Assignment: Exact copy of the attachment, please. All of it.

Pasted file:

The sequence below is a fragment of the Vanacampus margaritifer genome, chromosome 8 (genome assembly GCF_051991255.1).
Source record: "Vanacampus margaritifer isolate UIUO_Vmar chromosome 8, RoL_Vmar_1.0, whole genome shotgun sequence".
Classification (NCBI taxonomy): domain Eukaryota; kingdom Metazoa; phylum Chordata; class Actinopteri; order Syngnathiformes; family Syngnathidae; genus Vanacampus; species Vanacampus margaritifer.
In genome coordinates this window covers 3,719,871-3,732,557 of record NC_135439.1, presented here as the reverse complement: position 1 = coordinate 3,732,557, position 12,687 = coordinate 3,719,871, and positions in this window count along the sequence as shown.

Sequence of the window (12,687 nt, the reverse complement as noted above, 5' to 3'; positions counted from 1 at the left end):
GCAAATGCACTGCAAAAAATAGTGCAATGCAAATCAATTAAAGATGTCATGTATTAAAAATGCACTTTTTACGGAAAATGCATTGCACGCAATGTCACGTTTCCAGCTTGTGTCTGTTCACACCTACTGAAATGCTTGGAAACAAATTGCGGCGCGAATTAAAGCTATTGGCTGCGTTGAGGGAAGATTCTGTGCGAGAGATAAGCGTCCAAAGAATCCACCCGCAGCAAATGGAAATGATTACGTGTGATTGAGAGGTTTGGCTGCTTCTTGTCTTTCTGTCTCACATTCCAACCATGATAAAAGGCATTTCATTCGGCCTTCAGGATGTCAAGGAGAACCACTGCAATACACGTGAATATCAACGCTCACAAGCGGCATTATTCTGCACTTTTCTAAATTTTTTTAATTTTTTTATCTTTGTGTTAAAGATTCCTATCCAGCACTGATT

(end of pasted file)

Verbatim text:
The sequence below is a fragment of the Vanacampus margaritifer genome, chromosome 8 (genome assembly GCF_051991255.1).
Source record: "Vanacampus margaritifer isolate UIUO_Vmar chromosome 8, RoL_Vmar_1.0, whole genome shotgun sequence".
Classification (NCBI taxonomy): domain Eukaryota; kingdom Metazoa; phylum Chordata; class Actinopteri; order Syngnathiformes; family Syngnathidae; genus Vanacampus; species Vanacampus margaritifer.
In genome coordinates this window covers 3,719,871-3,732,557 of record NC_135439.1, presented here as the reverse complement: position 1 = coordinate 3,732,557, position 12,687 = coordinate 3,719,871, and positions in this window count along the sequence as shown.

Sequence of the window (12,687 nt, the reverse complement as noted above, 5' to 3'; positions counted from 1 at the left end):
GCAAATGCACTGCAAAAAATAGTGCAATGCAAATCAATTAAAGATGTCATGTATTAAAAATGCACTTTTTACGGAAAATGCATTGCACGCAATGTCACGTTTCCAGCTTGTGTCTGTTCACACCTACTGAAATGCTTGGAAACAAATTGCGGCGCGAATTAAAGCTATTGGCTGCGTTGAGGGAAGATTCTGTGCGAGAGATAAGCGTCCAAAGAATCCACCCGCAGCAAATGGAAATGATTACGTGTGATTGAGAGGTTTGGCTGCTTCTTGTCTTTCTGTCTCACATTCCAACCATGATAAAAGGCATTTCATTCGGCCTTCAGGATGTCAAGGAGAACCACTGCAATACACGTGAATATCAACGCTCACAAGCGGCATTATTCTGCACTTTTCTAAATTTTTTTAATTTTTTTATCTTTGTGTTAAAGATTCCTATCCAGCACTGATT